- Kingdom: Animalia
- Phylum: Arthropoda
- Class: Arachnida
- Order: Araneae
- Suborder: Araneomorphae
- Family: Filistatidae
- Genus: Kukulcania
- Species: Kukulcania hibernalis
Common Name (AAS)
Southern House Spider
Other Common Names
Crevice Weaver, Cribellate Crevice Weaver, Primitive Cribellate Spider
Nicholas Marcellus Hentz, 1842
Disclaimer: The following table provides a quick overview of the spider's basic attributes. The physical traits are greatly generalized in order to aid in the identification and sorting of spider species using our search feature. This information is not exhaustive, and keep in mind that traits such as color, markings, and overall size and shape can vary widely within a species due to variables such as the spider's age, gender, diet, hydration level, climate, and habitat. Though experienced arachnologists and hobbyists can often classify spiders rather accurately based on their unique markings and general appearance, it's important to know that scientifically accurate spider identification relies on detailed taxonomic keys and microscopic examinations of a spider's reproductive organs.
|Body size||13mm - 25mm||9mm - 12mm|
|Eye count||8||Primary Colors|
|Identifying Traits||Smooth or shiny appearance, Fuzzy or hairy appearance, Patternless, Visible spines on legs, Legs solid color, Especially long legs|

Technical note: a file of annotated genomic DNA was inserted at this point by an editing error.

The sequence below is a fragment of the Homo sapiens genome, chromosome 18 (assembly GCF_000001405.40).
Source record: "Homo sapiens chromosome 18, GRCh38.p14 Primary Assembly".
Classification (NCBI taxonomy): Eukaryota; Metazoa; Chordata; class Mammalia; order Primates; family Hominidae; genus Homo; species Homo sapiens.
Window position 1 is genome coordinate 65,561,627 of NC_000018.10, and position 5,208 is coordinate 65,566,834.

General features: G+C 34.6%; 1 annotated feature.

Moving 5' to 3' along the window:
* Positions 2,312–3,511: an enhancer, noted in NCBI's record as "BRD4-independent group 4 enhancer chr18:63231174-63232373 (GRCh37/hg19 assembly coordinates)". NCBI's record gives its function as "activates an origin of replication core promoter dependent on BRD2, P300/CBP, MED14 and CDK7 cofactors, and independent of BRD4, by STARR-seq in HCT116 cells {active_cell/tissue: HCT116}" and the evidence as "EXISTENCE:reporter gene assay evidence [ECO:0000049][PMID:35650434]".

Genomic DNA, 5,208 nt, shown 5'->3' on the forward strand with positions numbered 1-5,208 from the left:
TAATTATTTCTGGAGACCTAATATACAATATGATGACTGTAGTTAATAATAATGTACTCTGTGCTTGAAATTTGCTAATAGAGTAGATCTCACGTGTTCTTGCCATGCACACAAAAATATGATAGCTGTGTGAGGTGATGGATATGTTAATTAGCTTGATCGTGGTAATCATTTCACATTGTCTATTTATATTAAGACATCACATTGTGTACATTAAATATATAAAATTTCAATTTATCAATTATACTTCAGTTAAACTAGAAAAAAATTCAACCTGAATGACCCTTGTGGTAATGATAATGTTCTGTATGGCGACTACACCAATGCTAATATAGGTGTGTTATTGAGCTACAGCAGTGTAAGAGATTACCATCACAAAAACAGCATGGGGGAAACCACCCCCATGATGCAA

|Web style||Mesh web|
- The males of this genus are frequently mistaken for “brown recluses” and other species in the genus Loxosceles (family Sicariidae), and persecuted needlessly. Males wander in search of females and may occasionally stray indoors at that time.
- Mated females lay about 200 eggs, wrapping them loosely in a silken sac roughly 15 mm in diameter, and guarding them inside their funnel-like retreat.
- The eight eyes, clustered together on a central “mound” on the front of the carapace, sometimes cause the spider to be mistaken for a primitive spider in the suborder Mygalomorphae.
- Spiderlings of this species are considered “social;” they exhibit sibling recognition, co-operative prey capture and feeding, and formation of aggregations, both after feeding and after dispersal from their mother’s web.
- Females can live for up to 8 years or more; extremely long-lived for an araneomorph spider. They continue to molt even after they’ve reached sexual maturity.